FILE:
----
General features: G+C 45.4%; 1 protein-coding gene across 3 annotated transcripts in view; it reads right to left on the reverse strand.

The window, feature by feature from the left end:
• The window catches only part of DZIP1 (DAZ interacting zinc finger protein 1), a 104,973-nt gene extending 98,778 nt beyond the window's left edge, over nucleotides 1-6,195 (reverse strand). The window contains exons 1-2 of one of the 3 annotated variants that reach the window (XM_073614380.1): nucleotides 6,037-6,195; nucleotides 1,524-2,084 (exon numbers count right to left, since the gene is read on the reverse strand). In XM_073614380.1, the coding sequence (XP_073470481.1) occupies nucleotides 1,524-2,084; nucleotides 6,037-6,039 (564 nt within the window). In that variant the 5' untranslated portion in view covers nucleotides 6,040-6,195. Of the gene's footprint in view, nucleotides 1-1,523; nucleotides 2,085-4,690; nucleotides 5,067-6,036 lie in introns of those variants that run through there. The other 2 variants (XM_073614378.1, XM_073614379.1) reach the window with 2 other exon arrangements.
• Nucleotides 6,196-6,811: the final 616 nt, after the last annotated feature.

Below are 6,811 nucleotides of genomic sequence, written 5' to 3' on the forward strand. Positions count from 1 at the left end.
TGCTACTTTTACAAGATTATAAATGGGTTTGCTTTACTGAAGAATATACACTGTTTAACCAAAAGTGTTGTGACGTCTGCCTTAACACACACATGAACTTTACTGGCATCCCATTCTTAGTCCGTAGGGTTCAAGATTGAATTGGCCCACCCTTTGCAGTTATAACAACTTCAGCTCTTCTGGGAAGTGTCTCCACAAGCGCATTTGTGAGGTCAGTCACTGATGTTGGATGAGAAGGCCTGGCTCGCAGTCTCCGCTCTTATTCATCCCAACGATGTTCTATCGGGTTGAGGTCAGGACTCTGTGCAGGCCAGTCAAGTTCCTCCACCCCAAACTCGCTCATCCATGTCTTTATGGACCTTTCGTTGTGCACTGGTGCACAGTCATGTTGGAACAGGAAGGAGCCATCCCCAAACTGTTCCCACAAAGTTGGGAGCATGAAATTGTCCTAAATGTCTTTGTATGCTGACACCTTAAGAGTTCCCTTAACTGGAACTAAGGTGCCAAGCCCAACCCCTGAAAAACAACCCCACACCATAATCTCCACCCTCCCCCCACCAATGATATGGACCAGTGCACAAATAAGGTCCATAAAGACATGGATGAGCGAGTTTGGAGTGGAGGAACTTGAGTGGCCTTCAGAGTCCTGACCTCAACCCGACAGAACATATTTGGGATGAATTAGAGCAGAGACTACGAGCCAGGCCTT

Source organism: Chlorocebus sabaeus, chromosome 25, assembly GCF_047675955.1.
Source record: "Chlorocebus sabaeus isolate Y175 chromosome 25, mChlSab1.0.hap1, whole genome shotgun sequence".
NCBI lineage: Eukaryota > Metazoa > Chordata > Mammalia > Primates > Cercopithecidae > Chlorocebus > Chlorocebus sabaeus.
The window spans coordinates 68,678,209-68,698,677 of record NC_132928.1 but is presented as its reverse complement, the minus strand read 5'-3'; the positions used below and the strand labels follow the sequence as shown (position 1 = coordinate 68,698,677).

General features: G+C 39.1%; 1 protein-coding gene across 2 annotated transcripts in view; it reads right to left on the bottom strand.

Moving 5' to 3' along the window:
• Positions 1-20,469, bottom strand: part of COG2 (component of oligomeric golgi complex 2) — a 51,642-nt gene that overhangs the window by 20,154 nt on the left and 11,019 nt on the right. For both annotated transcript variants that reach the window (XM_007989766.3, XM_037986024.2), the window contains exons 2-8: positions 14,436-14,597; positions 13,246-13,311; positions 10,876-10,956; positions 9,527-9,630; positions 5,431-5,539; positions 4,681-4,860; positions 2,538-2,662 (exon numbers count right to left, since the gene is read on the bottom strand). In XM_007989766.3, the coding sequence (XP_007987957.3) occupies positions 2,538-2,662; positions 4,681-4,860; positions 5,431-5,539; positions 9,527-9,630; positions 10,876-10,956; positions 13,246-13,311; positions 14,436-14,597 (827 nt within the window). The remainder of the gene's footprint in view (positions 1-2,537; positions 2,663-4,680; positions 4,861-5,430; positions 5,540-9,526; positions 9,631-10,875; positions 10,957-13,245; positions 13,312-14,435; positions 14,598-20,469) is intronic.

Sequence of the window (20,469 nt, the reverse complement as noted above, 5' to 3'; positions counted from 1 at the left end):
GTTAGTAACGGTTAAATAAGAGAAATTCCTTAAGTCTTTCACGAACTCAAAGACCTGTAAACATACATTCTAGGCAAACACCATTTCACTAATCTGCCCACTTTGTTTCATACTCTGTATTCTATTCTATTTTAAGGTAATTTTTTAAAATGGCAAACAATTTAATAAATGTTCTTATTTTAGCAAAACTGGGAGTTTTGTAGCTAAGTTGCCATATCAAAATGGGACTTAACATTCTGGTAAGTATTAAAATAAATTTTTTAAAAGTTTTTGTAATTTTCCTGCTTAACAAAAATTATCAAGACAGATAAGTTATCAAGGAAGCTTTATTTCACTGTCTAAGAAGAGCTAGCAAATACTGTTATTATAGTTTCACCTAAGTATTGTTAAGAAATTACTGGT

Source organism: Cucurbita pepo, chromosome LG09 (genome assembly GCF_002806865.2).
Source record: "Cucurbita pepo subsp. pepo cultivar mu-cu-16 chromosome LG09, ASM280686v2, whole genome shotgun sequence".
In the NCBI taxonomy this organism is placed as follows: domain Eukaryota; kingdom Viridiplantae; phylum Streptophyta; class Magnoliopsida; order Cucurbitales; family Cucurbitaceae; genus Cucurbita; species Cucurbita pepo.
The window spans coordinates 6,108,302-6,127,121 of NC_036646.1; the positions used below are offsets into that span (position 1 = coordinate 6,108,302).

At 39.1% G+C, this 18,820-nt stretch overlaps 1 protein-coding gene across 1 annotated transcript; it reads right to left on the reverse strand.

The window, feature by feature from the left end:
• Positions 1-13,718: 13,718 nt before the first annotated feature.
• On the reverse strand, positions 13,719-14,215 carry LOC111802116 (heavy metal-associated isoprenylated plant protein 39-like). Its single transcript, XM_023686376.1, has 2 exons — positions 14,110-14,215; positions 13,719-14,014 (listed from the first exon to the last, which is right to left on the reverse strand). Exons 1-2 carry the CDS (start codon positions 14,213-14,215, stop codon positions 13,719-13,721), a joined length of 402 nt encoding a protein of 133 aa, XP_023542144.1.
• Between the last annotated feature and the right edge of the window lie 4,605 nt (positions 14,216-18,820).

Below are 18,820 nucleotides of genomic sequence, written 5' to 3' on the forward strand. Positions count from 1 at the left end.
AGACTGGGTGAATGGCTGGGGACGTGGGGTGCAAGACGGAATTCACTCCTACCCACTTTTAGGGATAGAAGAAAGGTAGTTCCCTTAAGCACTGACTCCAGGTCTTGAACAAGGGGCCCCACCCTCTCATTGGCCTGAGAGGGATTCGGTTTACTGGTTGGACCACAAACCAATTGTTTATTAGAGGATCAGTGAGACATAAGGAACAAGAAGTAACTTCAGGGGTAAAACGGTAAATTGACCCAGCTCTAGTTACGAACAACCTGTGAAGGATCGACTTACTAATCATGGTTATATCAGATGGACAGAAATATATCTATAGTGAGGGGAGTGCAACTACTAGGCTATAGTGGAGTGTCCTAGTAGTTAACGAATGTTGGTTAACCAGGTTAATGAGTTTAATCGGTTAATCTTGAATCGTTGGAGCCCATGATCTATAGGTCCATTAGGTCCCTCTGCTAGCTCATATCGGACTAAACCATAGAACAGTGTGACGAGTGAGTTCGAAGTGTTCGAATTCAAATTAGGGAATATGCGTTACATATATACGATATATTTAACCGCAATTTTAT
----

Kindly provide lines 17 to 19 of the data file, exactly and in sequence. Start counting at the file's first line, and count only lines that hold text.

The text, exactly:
Source record: "Cucurbita pepo subsp. pepo cultivar mu-cu-16 chromosome LG09, ASM280686v2, whole genome shotgun sequence".
In the NCBI taxonomy this organism is placed as follows: domain Eukaryota; kingdom Viridiplantae; phylum Streptophyta; class Magnoliopsida; order Cucurbitales; family Cucurbitaceae; genus Cucurbita; species Cucurbita pepo.
The window spans coordinates 6,108,302-6,127,121 of NC_036646.1; the positions used below are offsets into that span (position 1 = coordinate 6,108,302).